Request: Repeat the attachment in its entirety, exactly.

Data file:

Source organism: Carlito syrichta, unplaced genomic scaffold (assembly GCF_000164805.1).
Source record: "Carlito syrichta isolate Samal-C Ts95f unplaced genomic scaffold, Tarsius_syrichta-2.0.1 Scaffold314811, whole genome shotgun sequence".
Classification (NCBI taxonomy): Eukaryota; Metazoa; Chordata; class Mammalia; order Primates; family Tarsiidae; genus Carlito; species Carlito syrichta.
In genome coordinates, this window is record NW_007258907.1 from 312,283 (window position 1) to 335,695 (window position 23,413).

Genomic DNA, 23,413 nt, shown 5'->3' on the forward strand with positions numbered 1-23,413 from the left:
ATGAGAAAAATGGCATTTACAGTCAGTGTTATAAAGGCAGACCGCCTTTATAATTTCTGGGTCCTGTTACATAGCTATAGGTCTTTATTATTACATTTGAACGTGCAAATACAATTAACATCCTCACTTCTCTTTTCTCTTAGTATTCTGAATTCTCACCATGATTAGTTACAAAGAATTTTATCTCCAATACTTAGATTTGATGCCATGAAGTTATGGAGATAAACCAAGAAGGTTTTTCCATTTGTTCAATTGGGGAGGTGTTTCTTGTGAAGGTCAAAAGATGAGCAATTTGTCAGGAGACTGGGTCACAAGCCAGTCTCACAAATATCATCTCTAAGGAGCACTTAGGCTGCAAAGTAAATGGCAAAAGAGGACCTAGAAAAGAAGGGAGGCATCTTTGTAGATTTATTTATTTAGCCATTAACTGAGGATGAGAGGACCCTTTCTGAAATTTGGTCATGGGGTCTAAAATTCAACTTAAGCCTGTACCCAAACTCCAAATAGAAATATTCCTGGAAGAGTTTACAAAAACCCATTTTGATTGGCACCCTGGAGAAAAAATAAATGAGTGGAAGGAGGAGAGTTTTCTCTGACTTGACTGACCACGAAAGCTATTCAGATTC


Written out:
Source organism: Carlito syrichta, unplaced genomic scaffold (assembly GCF_000164805.1).
Source record: "Carlito syrichta isolate Samal-C Ts95f unplaced genomic scaffold, Tarsius_syrichta-2.0.1 Scaffold314811, whole genome shotgun sequence".
Classification (NCBI taxonomy): Eukaryota; Metazoa; Chordata; class Mammalia; order Primates; family Tarsiidae; genus Carlito; species Carlito syrichta.
In genome coordinates, this window is record NW_007258907.1 from 312,283 (window position 1) to 335,695 (window position 23,413).

Genomic DNA, 23,413 nt, shown 5'->3' on the forward strand with positions numbered 1-23,413 from the left:
ATGAGAAAAATGGCATTTACAGTCAGTGTTATAAAGGCAGACCGCCTTTATAATTTCTGGGTCCTGTTACATAGCTATAGGTCTTTATTATTACATTTGAACGTGCAAATACAATTAACATCCTCACTTCTCTTTTCTCTTAGTATTCTGAATTCTCACCATGATTAGTTACAAAGAATTTTATCTCCAATACTTAGATTTGATGCCATGAAGTTATGGAGATAAACCAAGAAGGTTTTTCCATTTGTTCAATTGGGGAGGTGTTTCTTGTGAAGGTCAAAAGATGAGCAATTTGTCAGGAGACTGGGTCACAAGCCAGTCTCACAAATATCATCTCTAAGGAGCACTTAGGCTGCAAAGTAAATGGCAAAAGAGGACCTAGAAAAGAAGGGAGGCATCTTTGTAGATTTATTTATTTAGCCATTAACTGAGGATGAGAGGACCCTTTCTGAAATTTGGTCATGGGGTCTAAAATTCAACTTAAGCCTGTACCCAAACTCCAAATAGAAATATTCCTGGAAGAGTTTACAAAAACCCATTTTGATTGGCACCCTGGAGAAAAAATAAATGAGTGGAAGGAGGAGAGTTTTCTCTGACTTGACTGACCACGAAAGCTATTCAGATTC